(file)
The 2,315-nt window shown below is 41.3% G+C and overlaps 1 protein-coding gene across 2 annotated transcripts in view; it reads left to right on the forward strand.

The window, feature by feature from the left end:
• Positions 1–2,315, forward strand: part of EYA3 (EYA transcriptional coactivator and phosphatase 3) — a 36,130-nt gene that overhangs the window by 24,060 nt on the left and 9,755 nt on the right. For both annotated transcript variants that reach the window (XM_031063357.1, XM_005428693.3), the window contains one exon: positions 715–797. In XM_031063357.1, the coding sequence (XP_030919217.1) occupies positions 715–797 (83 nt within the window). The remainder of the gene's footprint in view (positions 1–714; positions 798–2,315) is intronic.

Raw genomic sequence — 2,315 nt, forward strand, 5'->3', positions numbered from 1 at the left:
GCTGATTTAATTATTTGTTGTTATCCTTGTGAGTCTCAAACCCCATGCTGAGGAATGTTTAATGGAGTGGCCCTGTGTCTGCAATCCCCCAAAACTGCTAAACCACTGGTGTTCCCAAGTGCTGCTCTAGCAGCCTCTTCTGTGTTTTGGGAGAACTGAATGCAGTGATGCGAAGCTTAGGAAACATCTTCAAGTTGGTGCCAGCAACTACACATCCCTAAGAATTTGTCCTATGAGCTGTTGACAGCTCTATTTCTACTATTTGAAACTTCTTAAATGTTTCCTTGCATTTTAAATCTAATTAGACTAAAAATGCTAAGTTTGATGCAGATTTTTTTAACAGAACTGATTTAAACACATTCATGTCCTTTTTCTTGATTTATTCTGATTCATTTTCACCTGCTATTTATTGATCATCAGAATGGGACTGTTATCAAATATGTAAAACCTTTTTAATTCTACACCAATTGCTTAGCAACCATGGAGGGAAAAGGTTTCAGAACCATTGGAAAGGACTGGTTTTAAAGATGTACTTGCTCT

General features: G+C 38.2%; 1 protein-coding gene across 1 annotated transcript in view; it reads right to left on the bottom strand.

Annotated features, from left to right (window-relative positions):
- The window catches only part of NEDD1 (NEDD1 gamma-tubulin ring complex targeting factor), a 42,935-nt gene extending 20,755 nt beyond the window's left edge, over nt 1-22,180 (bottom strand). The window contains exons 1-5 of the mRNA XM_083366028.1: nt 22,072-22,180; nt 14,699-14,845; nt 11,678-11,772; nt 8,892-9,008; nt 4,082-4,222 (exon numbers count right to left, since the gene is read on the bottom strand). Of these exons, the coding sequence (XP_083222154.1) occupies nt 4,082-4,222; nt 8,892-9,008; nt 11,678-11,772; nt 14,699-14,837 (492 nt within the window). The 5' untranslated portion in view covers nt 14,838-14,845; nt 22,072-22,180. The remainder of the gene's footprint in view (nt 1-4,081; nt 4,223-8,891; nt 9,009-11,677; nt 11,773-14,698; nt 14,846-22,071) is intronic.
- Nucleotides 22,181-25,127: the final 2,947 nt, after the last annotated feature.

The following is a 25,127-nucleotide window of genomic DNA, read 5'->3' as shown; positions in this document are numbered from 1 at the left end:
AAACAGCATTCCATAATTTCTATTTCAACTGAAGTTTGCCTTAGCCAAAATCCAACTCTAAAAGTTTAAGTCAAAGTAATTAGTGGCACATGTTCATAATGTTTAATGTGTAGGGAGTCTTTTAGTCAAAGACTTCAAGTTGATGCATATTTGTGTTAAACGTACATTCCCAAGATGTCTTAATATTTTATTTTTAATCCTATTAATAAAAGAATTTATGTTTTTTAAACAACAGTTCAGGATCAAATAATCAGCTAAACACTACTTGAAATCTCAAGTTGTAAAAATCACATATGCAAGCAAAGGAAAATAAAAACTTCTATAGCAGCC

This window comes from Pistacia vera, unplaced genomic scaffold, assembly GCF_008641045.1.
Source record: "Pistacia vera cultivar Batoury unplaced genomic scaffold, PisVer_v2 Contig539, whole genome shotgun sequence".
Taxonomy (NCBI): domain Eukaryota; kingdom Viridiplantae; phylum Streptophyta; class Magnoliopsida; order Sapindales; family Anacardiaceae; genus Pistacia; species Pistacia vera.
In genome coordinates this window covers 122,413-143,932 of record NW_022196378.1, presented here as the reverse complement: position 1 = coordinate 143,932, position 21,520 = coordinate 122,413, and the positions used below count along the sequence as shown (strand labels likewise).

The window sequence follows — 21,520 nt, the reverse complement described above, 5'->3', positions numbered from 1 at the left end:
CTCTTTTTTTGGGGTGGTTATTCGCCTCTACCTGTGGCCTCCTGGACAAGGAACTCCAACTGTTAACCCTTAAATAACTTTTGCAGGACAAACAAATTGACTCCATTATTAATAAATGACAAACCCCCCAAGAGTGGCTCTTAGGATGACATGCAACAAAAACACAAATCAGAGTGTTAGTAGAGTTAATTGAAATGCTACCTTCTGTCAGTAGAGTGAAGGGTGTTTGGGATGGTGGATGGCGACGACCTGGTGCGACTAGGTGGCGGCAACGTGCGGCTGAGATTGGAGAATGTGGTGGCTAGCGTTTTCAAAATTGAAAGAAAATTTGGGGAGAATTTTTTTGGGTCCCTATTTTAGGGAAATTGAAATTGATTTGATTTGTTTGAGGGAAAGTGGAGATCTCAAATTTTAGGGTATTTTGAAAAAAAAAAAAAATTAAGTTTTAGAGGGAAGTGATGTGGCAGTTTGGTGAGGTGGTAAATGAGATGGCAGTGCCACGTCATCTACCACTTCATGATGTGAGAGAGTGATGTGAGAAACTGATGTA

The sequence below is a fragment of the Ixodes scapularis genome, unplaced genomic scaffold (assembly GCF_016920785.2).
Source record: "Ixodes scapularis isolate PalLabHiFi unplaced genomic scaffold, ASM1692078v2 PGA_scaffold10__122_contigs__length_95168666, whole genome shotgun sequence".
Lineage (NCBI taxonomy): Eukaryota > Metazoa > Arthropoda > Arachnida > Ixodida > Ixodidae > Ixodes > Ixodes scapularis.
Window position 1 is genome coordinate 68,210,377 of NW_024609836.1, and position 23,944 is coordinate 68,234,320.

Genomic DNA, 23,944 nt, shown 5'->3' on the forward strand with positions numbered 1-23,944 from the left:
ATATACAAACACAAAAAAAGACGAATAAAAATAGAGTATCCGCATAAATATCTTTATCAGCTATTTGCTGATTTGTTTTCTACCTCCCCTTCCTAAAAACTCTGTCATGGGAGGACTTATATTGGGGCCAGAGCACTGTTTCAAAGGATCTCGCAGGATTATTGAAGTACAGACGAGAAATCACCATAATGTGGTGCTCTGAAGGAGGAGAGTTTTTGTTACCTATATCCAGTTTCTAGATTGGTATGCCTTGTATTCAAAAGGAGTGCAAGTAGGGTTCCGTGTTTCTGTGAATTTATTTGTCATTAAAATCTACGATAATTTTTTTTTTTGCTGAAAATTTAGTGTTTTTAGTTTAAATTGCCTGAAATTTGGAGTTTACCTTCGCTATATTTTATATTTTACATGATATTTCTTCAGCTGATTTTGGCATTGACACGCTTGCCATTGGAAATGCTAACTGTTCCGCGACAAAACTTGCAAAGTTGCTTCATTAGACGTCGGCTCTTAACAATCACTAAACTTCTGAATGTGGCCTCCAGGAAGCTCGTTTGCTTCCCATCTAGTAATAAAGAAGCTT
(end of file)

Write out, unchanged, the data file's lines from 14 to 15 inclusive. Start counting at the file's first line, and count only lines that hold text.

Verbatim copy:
Taxonomy (NCBI): domain Eukaryota; kingdom Viridiplantae; phylum Streptophyta; class Magnoliopsida; order Sapindales; family Anacardiaceae; genus Pistacia; species Pistacia vera.
In genome coordinates this window covers 122,413-143,932 of record NW_022196378.1, presented here as the reverse complement: position 1 = coordinate 143,932, position 21,520 = coordinate 122,413, and the positions used below count along the sequence as shown (strand labels likewise).